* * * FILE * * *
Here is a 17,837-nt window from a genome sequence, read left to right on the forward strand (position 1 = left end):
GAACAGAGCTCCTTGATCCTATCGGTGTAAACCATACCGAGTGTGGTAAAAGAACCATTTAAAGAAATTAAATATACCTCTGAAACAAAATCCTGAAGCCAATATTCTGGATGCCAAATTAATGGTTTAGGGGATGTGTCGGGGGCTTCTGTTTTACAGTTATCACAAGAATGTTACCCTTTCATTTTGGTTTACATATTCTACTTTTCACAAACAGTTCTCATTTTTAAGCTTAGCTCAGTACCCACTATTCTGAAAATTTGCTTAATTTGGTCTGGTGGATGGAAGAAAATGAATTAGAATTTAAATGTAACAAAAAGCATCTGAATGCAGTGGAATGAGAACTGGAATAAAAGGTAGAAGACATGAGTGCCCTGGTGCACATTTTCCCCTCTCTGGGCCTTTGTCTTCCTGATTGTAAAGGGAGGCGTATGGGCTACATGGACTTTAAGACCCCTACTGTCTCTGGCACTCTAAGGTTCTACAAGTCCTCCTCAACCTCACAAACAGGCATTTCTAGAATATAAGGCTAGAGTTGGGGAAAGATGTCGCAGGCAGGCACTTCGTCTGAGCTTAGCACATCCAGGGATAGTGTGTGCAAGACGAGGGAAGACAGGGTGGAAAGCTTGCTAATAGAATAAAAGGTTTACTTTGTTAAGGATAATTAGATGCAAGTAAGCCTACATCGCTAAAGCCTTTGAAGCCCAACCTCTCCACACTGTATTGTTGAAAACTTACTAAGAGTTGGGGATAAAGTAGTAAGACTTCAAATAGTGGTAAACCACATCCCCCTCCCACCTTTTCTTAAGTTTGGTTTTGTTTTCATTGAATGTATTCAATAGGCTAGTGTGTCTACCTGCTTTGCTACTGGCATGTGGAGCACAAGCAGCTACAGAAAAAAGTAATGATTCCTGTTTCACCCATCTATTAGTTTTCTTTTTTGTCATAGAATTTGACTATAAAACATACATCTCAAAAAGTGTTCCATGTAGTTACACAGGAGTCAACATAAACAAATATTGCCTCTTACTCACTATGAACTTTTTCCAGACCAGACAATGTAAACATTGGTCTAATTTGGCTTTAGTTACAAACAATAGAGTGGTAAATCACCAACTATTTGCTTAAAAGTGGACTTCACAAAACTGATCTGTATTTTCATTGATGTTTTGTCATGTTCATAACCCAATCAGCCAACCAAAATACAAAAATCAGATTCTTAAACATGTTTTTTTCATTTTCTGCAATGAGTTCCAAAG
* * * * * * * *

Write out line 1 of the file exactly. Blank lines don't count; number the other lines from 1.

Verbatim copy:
Here is a 17,837-nt window from a genome sequence, read left to right on the forward strand (position 1 = left end):